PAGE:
Unboxing Nexus 6P

For the first time in 5 years, I have a latest-generation phone. My trusty Galaxy S3 went through the washing machine and while it still sort of works, it’s not 100%. So I am going ahead and switching to Project Fi and got the Nexus 6P.

The packaging is quite nice. A rounded square, white box with a gray graphic wrap. The SIM came in a separate envelope in the shipping carton. On the back of the warranty manual is a metal tool to open the SIM tray. A very nice touch is that it comes with two USB Type C cables, one long and one short. I guess they realize you’ll want to plug it into the car and at home. Good job Google and Huawei.

Battery was about two-thirds full when I turned it on. I was half expecting the fingerprint sensor to be the power button as in LG’s, but there’s a separate power button above the volume buttons on the right edge. No buttons on the left edge, just the SIM tray. When it booted, it prompted first for WiFi and downloaded an update. That process took about 10 minutes. It just finished, so I’ll move onto setup.

As typical with Android, it asks if you want to use an existing account, though it’s worded a little less technically (“Got another device?”, the title bar asks). Oh, this is something I haven’t tried. You can use the Google Settings app on your old phone (in my case the old S3) to set up the new phone. I click “Set up nearby device”, click next, and it sees my new phone. It finds the 6P and gives a verification code that should match on both screens. (Reminds me of the Signal app authentication to ensure against man-in-the-middle attacks). Click next on the old phone, then Copy, and it’s done. Now on to the 6P setup.

For some reason I had to do the steps again, but now it’s asking for my Google password. Now it asks if I want to opt in to Google data collection. Personally, I don’t mind leaving all those checked, but it’s up to you.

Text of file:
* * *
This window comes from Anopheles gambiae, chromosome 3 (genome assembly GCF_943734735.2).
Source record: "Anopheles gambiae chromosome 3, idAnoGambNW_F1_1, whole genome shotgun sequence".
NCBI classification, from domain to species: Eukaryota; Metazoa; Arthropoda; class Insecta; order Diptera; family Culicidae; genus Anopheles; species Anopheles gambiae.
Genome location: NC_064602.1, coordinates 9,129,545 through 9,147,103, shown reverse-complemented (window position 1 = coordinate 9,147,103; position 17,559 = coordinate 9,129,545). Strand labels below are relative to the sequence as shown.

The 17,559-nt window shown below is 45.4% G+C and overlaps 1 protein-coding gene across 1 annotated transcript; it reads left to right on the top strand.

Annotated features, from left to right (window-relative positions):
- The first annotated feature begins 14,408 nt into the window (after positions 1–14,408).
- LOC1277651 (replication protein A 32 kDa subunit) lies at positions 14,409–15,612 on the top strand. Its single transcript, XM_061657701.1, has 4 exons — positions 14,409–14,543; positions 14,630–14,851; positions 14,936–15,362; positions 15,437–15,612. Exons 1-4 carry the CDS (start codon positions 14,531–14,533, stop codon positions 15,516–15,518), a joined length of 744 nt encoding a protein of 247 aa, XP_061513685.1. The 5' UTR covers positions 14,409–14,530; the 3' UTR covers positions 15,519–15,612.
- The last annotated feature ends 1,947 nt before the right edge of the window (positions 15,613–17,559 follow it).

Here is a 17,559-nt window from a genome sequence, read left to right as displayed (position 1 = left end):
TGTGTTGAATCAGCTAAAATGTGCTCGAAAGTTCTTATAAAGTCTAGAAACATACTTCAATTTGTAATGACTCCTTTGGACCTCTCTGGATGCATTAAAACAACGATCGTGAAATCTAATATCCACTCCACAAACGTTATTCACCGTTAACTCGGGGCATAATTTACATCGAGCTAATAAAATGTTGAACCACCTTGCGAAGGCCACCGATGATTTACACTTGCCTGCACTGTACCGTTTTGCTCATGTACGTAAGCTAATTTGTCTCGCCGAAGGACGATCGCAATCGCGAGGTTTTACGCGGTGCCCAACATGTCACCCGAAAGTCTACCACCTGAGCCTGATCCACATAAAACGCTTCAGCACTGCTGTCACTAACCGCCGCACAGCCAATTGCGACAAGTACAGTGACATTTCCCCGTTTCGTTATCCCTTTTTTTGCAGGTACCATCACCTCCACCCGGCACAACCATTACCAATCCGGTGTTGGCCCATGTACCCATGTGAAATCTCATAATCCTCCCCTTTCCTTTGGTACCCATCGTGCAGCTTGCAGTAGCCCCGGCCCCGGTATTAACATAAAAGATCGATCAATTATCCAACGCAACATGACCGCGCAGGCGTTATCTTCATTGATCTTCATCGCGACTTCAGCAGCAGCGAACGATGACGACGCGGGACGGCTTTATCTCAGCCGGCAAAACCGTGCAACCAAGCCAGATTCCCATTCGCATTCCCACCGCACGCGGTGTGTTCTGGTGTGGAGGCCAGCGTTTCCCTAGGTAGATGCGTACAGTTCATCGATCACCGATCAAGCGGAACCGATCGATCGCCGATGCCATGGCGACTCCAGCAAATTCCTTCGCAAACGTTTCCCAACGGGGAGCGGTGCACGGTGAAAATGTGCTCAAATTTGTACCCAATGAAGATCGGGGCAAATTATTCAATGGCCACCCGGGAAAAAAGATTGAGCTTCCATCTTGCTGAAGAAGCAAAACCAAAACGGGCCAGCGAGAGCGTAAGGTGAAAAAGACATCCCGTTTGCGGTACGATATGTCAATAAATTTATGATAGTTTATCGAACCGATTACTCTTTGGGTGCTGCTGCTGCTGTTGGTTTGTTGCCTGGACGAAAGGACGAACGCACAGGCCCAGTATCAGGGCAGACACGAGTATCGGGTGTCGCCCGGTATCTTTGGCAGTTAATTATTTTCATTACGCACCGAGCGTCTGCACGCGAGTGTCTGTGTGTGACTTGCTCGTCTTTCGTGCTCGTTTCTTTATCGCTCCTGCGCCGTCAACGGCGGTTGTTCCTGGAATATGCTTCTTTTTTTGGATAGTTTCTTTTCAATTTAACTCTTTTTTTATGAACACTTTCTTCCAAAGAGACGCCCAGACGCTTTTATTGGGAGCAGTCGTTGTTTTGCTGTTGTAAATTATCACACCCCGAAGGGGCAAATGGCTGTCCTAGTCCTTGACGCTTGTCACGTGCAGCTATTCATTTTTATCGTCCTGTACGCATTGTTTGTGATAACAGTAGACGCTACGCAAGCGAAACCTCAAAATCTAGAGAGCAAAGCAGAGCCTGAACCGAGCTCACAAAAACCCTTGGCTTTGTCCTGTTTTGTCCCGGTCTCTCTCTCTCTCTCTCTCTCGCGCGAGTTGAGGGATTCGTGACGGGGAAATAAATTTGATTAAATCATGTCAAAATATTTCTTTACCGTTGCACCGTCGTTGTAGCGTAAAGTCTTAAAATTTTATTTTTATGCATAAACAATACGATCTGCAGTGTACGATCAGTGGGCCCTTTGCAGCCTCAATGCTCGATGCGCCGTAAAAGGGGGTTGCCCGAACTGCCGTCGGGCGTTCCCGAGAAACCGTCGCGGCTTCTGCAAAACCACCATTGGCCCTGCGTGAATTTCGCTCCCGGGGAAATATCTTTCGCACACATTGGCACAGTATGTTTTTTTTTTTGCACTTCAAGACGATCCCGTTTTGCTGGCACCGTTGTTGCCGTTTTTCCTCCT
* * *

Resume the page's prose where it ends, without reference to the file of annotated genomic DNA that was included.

The next step is the number setup. I had already told Fi I wanted to transfer my old number, so it’s pre-filled. Click Next, and all my carrier info is pre-filled as well, so I just clicked Next and it’s doing the transfer. It says it will take 1-2 days. Oh well.

Next is optional email account setup. I’ll add my work account so the calendar is synced. I kept hitting the little next arrow on the keyboard, not realizing I need to close the keyboard from the soft key bar to get to the actual button to continue the process. Just a new quirk from recent Android I guess.

I added my unlock pattern and fingerprint, and turned on Google Now. Now it’s on the “Restoring…” screen. Took about 30 seconds and now I’m at the home screen.

The rest of the setup was the typical Android experience.


It’s been a couple of days since I wrote the unboxing above. My one complaint with the form factor of the phone is that the power and volume buttons are a little too easy to accidentally press. I have multiple times put the phone in do not disturb mode by holding volume down while picking it up. And double pressing the power button opens the camera app, which happens in my pocket on occasion.

Other than that, the experience is a huge improvement over my old S3. I used the phone quite a lot the first full day I had it, and it was still at 20% when I went to bed. The dual front-facing speakers sound great; I only need to keep the volume at the first or second notch unless there’s a lot of background noise.┬áThe display gets darker than my old phone, too, which I like for reading at night